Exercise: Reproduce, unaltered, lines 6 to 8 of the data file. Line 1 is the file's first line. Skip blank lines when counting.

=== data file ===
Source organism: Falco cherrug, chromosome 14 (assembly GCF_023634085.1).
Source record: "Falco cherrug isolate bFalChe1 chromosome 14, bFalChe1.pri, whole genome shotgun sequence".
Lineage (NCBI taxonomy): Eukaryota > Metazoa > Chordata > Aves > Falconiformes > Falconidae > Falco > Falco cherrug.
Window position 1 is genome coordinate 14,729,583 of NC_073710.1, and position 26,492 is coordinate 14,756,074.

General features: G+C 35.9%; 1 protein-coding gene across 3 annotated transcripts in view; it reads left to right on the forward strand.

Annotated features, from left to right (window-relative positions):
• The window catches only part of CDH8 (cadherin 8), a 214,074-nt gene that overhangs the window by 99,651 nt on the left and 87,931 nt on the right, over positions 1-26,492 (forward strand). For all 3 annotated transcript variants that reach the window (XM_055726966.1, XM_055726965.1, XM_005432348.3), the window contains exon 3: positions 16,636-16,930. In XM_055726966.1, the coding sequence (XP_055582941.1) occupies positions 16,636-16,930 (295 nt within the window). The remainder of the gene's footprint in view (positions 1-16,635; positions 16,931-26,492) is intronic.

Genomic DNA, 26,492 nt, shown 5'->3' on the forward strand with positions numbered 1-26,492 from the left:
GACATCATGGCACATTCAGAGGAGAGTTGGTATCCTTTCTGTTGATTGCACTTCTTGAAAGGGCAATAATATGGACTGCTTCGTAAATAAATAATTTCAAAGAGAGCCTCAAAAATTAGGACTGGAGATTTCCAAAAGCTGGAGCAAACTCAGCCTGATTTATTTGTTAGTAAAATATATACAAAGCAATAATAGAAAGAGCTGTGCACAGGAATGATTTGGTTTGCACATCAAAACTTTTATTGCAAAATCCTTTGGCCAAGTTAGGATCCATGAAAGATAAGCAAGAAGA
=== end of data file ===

Annotated features, from left to right (window-relative positions):
• The window catches only part of CDH8 (cadherin 8), a 214,074-nt gene that overhangs the window by 99,651 nt on the left and 87,931 nt on the right, over positions 1-26,492 (forward strand). For all 3 annotated transcript variants that reach the window (XM_055726966.1, XM_055726965.1, XM_005432348.3), the window contains exon 3: positions 16,636-16,930. In XM_055726966.1, the coding sequence (XP_055582941.1) occupies positions 16,636-16,930 (295 nt within the window). The remainder of the gene's footprint in view (positions 1-16,635; positions 16,931-26,492) is intronic.

Genomic DNA, 26,492 nt, shown 5'->3' on the forward strand with positions numbered 1-26,492 from the left: